Social entrepreneurship means to combine the innovation, resourcefulness, and opportunities to handle critical environmental and social challenges.
So the key concepts are the innovation, system change, and market orientation.
Another definition says that social entrepreneurship is:
- A term that defines a unique approach to social and economic problems, an approach that cuts the disciplines and sectors grounded in some specific values and processes common to every social entrepreneur, independent of his area of expertise, like health, education, human rights, welfare reform, environment, agriculture, workers’ rights, and economic development, etc.
- About applying the innovative, practical, and sustainable approach to benefit the society in general, with a focus on those who are poor and marginalized.
- An approach that keeps the social entrepreneurs apart from the other crowd of people and organizations who have dedicated their time to social improvements.
A social entrepreneur focuses on transforming practices and systems that are the root cause of marginalization, poverty, the accompanying loss of human rights, and environmental deterioration. In doing so, they may set up “for profit” or “not for profit” organizations, and in other cases, their main objective is to develop a sustainable system change.
Social entrepreneurs have some common traits and are as follows:
- A solid belief in the capacity of the people to contribute to social and economic development.
- An energetic passion for making it complete.
- An innovative approach to a social problem, using market force and principles, coupled with determination, allows to break away from the constraints set by ideology, or any field of discipline, and push them to take risks.
- A zeal to monitor and measure their impact. They have high standards, especially relating to their organization’s efforts in response to the communities they are engaged with. Data, quantitative and qualitative, are the key tools, guiding feedback and improvements.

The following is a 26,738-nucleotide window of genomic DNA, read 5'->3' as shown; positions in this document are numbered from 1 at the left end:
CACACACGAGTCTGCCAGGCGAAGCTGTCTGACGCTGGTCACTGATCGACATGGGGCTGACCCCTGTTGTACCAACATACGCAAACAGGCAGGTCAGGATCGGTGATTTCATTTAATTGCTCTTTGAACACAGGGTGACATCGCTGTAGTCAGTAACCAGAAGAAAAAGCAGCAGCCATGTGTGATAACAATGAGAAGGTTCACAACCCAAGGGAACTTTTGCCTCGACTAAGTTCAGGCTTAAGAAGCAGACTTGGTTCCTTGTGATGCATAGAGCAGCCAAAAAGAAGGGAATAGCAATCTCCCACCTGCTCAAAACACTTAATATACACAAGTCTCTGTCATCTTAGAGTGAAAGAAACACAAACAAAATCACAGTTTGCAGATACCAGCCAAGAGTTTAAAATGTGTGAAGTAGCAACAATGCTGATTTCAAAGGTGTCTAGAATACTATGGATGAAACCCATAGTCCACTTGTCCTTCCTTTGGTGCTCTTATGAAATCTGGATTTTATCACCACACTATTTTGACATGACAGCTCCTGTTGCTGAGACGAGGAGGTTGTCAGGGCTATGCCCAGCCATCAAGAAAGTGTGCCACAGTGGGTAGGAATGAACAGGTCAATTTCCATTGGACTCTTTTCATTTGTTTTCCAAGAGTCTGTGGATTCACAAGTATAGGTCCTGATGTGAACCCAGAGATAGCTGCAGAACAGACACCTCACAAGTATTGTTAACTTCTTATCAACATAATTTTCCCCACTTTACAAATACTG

What about Organizational Models?
Leveraged nonprofit Ventures
The entrepreneurs set up a nonprofitable organization to adopt the innovation that addresses a government or market failure. By doing this, the entrepreneurs engage with a society, including private/ public organizations, to forward the innovation via a multiplier effect. These ventures depend on the philanthropic funding, but the long term sustainability is enhanced.
Hybrid nonprofit Ventures
The entrepreneurs set up an organization (nonprofit), but the model includes some cost recovery via sales of goods/ services to a section of institutions, either public or private, as well as to population groups. Usually, they set up many legal entities for the earning of an income and expenditures in a favorable structure. To sustain transformation activities and address the client’s needs, who are marginalized and poor, the entrepreneurs mobilize other funding resources from public or philanthropic sectors.
Social Business Ventures
The entrepreneurs set up a for-profit business or entity to provide a social product or service. As profits are generated ideally, the major goal is not to increase financial returns for stakeholders but to enhance social venture and find people in need. The entrepreneurs of social business venture find investors who want to combine social and financial returns on investments.
Social entrepreneurs are united because of their ability to:
- Set up a mission to create/ sustain social and commercial values.
- Recognize and pursue latest opportunities to serve that mission.
- Engage themselves in a process of innovation, learning, and adaptation.
- Act bravely without being limited by current resources.
- Exhibited a great sense of accountability to serve and for creating outcomes.